Step-by-Step Guide

20 days to a more secure enterprise

Desktop administrators are responsible for ensuring that systems are operating properly, end users are happy, and systems are updated as needed. Security -- although important --often falls to the bottom of their "to-do" list.

But securing an organization doesn't need to be a burden or a large undertaking. Making minor changes every day can improve security.

Follow the guide below for a more secure enterprise in 20 days.

Week 1

  • Monday
    Evaluate the "password last changed date" for all the user accounts on your domain controllers. Pay particular attention to administrative accounts because they are not subject to the standard password-change policy.
    Suggested tool:

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  • Dumpsec

  • Tuesday
    Check the password strength of user accounts. Run a dictionary attack against the password hashes, and identify those that are easy to crack. Force password changes as necessary.
    Suggested tool: Cain & Abel

  • Wednesday
    Make sure your antivirus definitions are up to date.
    More information: Bash Bosh Blog

  • Thursday
    Review corporate firewall logs, and look for any unusual activity. Also, consider reviewing firewall logs for key laptop systems.
    More information: "How to review a firewall log in 15 minutes or less"
  • Friday
    Review security logs on your domain controllers. Look for successful connections from accounts that shouldn't be in use and for failed connections that could indicate an attempt to guess a password.
    More information: List of Windows security log events

Week 2

  • Monday
    Implement stronger password-creation rules on your domain controllers.
    Suggested tool: Passpol
  • Tuesday
    Scan the internal network, and look for any unauthorized Web servers. Scan for TCP Ports 80 and 443. Shutdown any Web servers that aren't approved.
    Suggested tool: Superscan
  • Wednesday
    Read the new Microsoft security bulletins and prioritize for deployment.
    More information: "Structuring patch management in seven steps"
  • Thursday
    Start deploying patches to your systems.
    Available tools: PatchManagement.org list of vendors
  • Friday
    Review malware logs. If using Windows Defender, check the System Event Log for "windefend" items.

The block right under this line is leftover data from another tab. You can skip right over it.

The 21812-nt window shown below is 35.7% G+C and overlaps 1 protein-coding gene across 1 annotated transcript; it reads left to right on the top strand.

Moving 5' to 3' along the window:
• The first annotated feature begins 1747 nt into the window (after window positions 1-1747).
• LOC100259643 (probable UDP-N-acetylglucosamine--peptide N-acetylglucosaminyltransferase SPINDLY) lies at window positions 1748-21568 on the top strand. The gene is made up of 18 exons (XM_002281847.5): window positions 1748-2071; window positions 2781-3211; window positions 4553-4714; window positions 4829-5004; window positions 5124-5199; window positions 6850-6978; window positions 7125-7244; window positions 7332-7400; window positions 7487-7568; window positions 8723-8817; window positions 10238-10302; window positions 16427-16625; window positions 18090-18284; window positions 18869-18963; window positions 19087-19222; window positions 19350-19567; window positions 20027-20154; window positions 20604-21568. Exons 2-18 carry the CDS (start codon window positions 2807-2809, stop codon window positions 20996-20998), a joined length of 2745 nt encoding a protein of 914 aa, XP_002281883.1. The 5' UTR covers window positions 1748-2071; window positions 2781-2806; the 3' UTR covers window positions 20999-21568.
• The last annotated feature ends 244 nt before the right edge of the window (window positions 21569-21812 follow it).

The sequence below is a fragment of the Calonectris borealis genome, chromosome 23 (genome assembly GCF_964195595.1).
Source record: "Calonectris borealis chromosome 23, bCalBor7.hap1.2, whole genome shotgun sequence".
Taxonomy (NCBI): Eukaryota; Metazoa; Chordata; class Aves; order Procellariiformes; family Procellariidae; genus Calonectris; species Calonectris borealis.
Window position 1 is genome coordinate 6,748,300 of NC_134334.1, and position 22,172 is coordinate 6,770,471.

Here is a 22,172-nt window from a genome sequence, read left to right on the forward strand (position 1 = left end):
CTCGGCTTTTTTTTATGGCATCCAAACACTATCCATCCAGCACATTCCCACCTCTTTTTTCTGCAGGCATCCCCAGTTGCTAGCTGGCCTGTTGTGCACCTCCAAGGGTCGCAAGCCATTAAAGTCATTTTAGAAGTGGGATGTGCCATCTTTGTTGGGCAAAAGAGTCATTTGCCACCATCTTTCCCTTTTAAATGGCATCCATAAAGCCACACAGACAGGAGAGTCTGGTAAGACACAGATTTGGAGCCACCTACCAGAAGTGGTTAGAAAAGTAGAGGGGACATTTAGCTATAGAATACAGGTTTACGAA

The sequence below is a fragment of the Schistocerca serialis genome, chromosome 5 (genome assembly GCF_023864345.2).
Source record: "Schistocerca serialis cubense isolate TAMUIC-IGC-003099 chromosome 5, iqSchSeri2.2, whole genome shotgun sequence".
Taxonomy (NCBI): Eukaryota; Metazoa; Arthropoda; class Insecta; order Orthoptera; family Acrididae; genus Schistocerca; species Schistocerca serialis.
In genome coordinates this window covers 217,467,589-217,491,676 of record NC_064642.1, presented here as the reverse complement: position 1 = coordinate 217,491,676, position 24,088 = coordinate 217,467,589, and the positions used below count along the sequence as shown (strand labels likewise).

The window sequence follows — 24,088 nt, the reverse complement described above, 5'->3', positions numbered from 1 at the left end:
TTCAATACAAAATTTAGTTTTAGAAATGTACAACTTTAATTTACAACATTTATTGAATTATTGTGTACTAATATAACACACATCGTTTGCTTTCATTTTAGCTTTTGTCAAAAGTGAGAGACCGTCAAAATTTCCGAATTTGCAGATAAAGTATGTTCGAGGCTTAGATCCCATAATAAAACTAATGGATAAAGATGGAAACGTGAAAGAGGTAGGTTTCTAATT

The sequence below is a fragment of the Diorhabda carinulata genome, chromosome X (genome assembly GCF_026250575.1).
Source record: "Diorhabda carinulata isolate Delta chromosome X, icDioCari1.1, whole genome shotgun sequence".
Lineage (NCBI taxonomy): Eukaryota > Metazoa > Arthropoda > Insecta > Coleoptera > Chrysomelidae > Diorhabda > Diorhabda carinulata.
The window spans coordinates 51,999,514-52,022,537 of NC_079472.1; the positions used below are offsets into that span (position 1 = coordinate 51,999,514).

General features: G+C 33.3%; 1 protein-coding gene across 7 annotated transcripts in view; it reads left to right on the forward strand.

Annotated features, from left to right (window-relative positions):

More information: Windows Defender technical overview

Week 3

  • Monday
    Evaluate last login dates for user accounts. Identify accounts that are still active but haven't logged in for six months or more. Disable these accounts where appropriate. (Make sure to scan all domain controllers to get accurate last login data.)
    Suggested tool: Dumpsec
  • Tuesday
    Check the patch status of your third-party applications, such as Sun Java, Mozilla Firefox, Adobe Reader and Apple iTunes.
    Available tools: PatchManagement.org list of vendors
  • Wednesday
    Look for dual-homed machines on the network that may be connected to two networks at the same time, bypassing the corporate firewalls or routers. Look for machines with multiple network interface cards (with different Media Access Control addresses or protocols).
    Suggested tool: Getmac (part of the operating system)
  • Thursday
    Examine your systems for any evidence of "autoadminlogon" data. Check to see if the user's password is listed in the registry in plain text. Disable autoadminlogon unless explicitly needed for your business.
    More information: "How to turn on automatic logon in Windows XP"
  • Friday
    Review the local administrator group on each workstation, server and domain controller. Identify any user accounts that shouldn't be included in this group. Make sure to look at membership of global groups that may be referenced in the local group.
    Suggested tool: Dumpsec

Week 4

  • Monday
    Scan the network to check on the status of the Microsoft and third-party patch deployments.
    Available tools: PatchManagement.org list of vendors
  • Tuesday
    Scan the network, and locate unapproved instances of Microsoft SQL Server. Look for the presence of TCP Port 1433. Shut down any unapproved SQL servers.
    Suggested tool: Superscan
  • Wednesday
    Review your domain controller group policy settings for the Windows Firewall. Ensure that all the firewall settings for each location are properly set.
    More information: "Deploying Windows firewall settings with Group Policy"
  • Thursday
    Run the Microsoft Malicious Software Removal Tool on your desktop systems.
    Download (32 bit)

    Download (64 bit)
  • Friday
    Review your corporate security policies, and make sure they reflect your current needs.
    More information: SANS Security Policy Project

Rinse and repeat the next month, and you'll have a more secure environment in no time!

Have some more ideas? Email them to eric@pureplaysecurity.com, and we'll publish them in a future article.

ABOUT THE AUTHOR:   
Eric Schultze
Eric Schultze is an independent security consultant who most recently designed Microsoft patch management solutions at Shavlik Technologies. Prior to Shavlik, Schultze worked at Microsoft, where he helped manage the security bulletin and patch-release process. Schultze likes to forget that he used to work as an internal auditor on Wall Street.

This was first published in November 2009